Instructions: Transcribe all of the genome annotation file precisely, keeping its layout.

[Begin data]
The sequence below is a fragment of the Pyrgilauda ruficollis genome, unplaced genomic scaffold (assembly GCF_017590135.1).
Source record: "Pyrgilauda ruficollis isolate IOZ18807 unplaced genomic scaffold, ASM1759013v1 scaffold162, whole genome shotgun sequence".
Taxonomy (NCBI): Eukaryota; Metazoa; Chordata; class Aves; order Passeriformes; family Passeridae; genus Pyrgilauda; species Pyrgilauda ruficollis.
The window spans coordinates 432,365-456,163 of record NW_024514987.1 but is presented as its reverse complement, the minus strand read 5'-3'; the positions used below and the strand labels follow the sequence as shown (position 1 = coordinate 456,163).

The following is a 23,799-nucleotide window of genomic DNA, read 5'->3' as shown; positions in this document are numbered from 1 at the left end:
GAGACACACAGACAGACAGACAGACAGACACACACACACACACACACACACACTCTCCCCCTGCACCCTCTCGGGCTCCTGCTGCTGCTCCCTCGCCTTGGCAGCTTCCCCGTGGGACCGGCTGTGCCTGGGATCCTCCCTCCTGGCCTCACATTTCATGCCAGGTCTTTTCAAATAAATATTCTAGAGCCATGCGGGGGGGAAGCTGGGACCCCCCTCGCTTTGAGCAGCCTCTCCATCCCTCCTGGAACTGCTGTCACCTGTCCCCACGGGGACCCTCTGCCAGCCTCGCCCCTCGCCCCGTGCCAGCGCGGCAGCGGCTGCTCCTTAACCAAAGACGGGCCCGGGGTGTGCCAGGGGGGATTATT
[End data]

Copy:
The sequence below is a fragment of the Pyrgilauda ruficollis genome, unplaced genomic scaffold (assembly GCF_017590135.1).
Source record: "Pyrgilauda ruficollis isolate IOZ18807 unplaced genomic scaffold, ASM1759013v1 scaffold162, whole genome shotgun sequence".
Taxonomy (NCBI): Eukaryota; Metazoa; Chordata; class Aves; order Passeriformes; family Passeridae; genus Pyrgilauda; species Pyrgilauda ruficollis.
The window spans coordinates 432,365-456,163 of record NW_024514987.1 but is presented as its reverse complement, the minus strand read 5'-3'; the positions used below and the strand labels follow the sequence as shown (position 1 = coordinate 456,163).

The following is a 23,799-nucleotide window of genomic DNA, read 5'->3' as shown; positions in this document are numbered from 1 at the left end:
GAGACACACAGACAGACAGACAGACAGACACACACACACACACACACACACACTCTCCCCCTGCACCCTCTCGGGCTCCTGCTGCTGCTCCCTCGCCTTGGCAGCTTCCCCGTGGGACCGGCTGTGCCTGGGATCCTCCCTCCTGGCCTCACATTTCATGCCAGGTCTTTTCAAATAAATATTCTAGAGCCATGCGGGGGGGAAGCTGGGACCCCCCTCGCTTTGAGCAGCCTCTCCATCCCTCCTGGAACTGCTGTCACCTGTCCCCACGGGGACCCTCTGCCAGCCTCGCCCCTCGCCCCGTGCCAGCGCGGCAGCGGCTGCTCCTTAACCAAAGACGGGCCCGGGGTGTGCCAGGGGGGATTATT